Archive for the 'Entrepreneurs' Category

Large-scale Solutions without Large-scale Organizations – #BIF6

Point: Instead of trying to change large organizations, we can create new human-scale organizations that embody the needed changes and inspire passion. Micro-volunteering site Sparked.org, citizen site SeeClickFix and Fabien Cousteau’s PlantaFish point the way.

Story: What makes you want to get out of bed in up morning? Inventure Group founder Richard Leider has been asking people this question for over 40 years. The crosscutting answer: purpose. Even better, Leider has found that people with a sense purpose live longer.
Contrast this with John Hagel‘s data that only 20% of US workers feel passionate about their jobs. And the larger the organization, the lower the passion. That lack of passion does not bode well for either these workers or their organizations.

At the Business Innovation Factory‘s BIF-6 summit, 37Signals co-founder Jason Fried posed a similarly fundamental question about organizational growth. Fried asked, “Should we grow?”  His answer: “maybe not,” because so many larger organizations struggle with inertia, bureaucracy, and passion-killing processes. Fried recommended having human-scale organizations of no more that $10 million in revenues.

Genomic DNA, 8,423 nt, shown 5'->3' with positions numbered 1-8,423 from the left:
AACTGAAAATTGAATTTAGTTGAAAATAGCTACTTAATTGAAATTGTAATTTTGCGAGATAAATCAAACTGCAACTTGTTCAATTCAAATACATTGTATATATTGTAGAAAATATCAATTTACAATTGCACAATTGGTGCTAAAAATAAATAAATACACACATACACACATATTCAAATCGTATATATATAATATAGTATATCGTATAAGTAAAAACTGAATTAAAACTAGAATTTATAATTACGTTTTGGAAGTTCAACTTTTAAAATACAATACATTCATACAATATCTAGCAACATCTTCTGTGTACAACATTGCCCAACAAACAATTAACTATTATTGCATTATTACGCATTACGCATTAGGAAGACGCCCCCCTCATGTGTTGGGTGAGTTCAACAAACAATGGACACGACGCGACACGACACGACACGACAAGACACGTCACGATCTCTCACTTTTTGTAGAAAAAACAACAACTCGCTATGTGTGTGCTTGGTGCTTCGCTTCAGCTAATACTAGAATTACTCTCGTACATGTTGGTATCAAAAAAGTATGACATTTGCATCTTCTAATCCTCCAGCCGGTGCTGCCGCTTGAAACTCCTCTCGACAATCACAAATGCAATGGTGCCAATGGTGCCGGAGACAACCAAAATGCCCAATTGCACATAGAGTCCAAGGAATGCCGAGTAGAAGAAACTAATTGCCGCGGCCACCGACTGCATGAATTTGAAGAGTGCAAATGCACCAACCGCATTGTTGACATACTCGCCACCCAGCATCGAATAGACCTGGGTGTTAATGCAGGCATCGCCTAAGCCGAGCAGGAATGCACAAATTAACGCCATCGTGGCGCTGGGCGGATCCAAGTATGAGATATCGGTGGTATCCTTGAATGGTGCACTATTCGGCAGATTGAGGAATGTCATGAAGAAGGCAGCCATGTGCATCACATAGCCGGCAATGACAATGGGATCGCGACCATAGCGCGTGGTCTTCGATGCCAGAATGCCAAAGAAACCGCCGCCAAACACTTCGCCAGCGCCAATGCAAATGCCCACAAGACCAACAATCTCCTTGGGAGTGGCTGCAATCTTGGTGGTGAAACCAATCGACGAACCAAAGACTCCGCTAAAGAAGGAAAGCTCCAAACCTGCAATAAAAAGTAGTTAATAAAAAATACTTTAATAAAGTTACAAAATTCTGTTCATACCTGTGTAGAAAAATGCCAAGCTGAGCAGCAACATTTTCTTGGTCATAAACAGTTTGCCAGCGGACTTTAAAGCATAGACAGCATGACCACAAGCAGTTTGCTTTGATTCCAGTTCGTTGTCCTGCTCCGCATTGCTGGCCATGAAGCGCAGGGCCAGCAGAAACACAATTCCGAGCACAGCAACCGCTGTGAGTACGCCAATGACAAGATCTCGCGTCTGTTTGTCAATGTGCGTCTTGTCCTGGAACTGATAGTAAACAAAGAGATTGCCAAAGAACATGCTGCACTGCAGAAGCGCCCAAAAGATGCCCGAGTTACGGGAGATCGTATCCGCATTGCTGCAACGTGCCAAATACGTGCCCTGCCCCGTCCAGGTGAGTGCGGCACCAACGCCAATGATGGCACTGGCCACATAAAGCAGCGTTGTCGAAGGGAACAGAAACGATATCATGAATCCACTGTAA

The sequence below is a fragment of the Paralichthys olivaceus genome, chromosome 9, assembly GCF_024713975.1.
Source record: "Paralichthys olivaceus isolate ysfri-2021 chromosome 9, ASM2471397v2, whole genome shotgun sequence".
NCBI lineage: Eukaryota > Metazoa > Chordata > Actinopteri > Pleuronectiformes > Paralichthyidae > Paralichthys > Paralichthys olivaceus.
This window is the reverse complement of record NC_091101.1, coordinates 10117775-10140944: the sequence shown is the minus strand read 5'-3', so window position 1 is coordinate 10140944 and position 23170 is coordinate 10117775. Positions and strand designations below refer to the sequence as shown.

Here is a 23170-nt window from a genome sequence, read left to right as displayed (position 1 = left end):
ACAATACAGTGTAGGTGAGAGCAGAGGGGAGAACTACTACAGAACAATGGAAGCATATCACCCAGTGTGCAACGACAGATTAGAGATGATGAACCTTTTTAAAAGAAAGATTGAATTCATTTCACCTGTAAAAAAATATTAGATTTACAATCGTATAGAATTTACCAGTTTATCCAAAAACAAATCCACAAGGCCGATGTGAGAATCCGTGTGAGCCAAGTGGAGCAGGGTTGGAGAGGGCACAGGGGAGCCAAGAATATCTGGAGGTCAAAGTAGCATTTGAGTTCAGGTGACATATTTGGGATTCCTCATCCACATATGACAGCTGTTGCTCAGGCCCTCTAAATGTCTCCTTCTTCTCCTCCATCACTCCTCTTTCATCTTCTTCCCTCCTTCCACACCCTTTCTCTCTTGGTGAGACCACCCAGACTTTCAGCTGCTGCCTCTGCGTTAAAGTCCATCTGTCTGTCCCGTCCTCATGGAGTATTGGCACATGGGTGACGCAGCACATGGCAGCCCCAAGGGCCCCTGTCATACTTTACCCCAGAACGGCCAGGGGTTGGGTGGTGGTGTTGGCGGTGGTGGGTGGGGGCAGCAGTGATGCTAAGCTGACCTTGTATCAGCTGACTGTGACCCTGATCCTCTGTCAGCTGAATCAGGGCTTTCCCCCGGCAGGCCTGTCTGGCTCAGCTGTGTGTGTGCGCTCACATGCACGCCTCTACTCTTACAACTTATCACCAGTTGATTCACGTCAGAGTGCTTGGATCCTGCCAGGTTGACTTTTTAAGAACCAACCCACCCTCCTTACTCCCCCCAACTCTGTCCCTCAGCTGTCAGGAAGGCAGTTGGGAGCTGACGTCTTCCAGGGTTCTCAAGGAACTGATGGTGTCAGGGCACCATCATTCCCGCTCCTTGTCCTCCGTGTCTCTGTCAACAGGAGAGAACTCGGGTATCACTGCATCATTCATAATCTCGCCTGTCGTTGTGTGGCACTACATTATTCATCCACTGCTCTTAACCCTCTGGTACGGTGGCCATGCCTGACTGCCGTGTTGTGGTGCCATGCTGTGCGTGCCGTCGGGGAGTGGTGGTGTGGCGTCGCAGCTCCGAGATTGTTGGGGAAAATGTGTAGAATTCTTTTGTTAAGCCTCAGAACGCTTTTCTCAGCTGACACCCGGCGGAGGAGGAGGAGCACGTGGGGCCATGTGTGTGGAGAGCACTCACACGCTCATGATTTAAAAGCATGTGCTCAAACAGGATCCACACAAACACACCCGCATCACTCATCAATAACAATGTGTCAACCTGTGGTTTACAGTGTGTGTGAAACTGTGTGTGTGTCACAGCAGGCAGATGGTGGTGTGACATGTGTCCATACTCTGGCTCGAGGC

So how can we keep passion and purpose yet still effect the large-scale changes we need to solve global societal problems like healthcare, climate change and ineffective education systems?

Two BIF-6 storytellers illustrated web 2.0 systems that enable small informal actions by large numbers of people to augment or supplant the activities of larger organizations.  First, Extraordinaries founder Jacob Colker described www.sparked.org , which is platform for micro-volunteering.   The system lets qualified organizations (such as a Kenyan village working to bring clean water to its citizens) post requests for simple, low-commitment, high-skill tasks (such as marketing recommendations, tech support, etc.).  Anyone can volunteer their professional services in quick 5-20 minute increments — volunteering while waiting in line, for example.

Second, Ben Berkowitz described his SeeClickFix.com site, which lets citizens report small problems in their communities to a single site. The site routes alerts of these problems to appropriate civic authorities and elected officials.

Both examples illustrate two key points about the future. First is the power of engaging informal, ad hoc participants. Rather than building a lumbering command-and-control workforce, these new systems rely on the billions of hours of idle cognitive and labor resources lying fallow in our communities. Second, these two examples illustrate the power of web 2.0 tools to create large-scale solutions without large-scale development efforts. Anyone with an idea, passion, and a modicum of technical expertise can build an online system that scales to millions or billions of users. Behemoth organizations are neither necessary nor sufficient to solve tomorrow’s problems.